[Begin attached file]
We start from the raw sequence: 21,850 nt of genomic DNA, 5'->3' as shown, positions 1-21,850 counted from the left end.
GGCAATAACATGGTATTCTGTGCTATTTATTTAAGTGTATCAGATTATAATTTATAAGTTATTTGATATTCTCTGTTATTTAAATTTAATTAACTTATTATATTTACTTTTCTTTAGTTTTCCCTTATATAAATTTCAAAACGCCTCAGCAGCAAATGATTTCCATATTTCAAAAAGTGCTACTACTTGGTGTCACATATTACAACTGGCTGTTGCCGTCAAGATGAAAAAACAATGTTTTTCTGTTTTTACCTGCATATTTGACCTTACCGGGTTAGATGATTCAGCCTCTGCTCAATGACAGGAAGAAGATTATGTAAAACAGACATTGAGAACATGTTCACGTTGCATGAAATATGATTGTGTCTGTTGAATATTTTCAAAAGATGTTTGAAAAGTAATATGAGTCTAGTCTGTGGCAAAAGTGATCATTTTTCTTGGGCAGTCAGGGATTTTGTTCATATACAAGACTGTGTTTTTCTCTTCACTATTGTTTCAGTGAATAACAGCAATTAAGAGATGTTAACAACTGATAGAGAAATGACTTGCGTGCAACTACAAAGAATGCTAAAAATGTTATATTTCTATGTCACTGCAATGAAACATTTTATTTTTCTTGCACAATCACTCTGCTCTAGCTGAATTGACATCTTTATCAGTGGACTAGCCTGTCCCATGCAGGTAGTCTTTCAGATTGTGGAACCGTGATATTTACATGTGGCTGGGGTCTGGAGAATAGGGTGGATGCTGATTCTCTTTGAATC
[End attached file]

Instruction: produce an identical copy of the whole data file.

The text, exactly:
We start from the raw sequence: 21,850 nt of genomic DNA, 5'->3' as shown, positions 1-21,850 counted from the left end.
GGCAATAACATGGTATTCTGTGCTATTTATTTAAGTGTATCAGATTATAATTTATAAGTTATTTGATATTCTCTGTTATTTAAATTTAATTAACTTATTATATTTACTTTTCTTTAGTTTTCCCTTATATAAATTTCAAAACGCCTCAGCAGCAAATGATTTCCATATTTCAAAAAGTGCTACTACTTGGTGTCACATATTACAACTGGCTGTTGCCGTCAAGATGAAAAAACAATGTTTTTCTGTTTTTACCTGCATATTTGACCTTACCGGGTTAGATGATTCAGCCTCTGCTCAATGACAGGAAGAAGATTATGTAAAACAGACATTGAGAACATGTTCACGTTGCATGAAATATGATTGTGTCTGTTGAATATTTTCAAAAGATGTTTGAAAAGTAATATGAGTCTAGTCTGTGGCAAAAGTGATCATTTTTCTTGGGCAGTCAGGGATTTTGTTCATATACAAGACTGTGTTTTTCTCTTCACTATTGTTTCAGTGAATAACAGCAATTAAGAGATGTTAACAACTGATAGAGAAATGACTTGCGTGCAACTACAAAGAATGCTAAAAATGTTATATTTCTATGTCACTGCAATGAAACATTTTATTTTTCTTGCACAATCACTCTGCTCTAGCTGAATTGACATCTTTATCAGTGGACTAGCCTGTCCCATGCAGGTAGTCTTTCAGATTGTGGAACCGTGATATTTACATGTGGCTGGGGTCTGGAGAATAGGGTGGATGCTGATTCTCTTTGAATC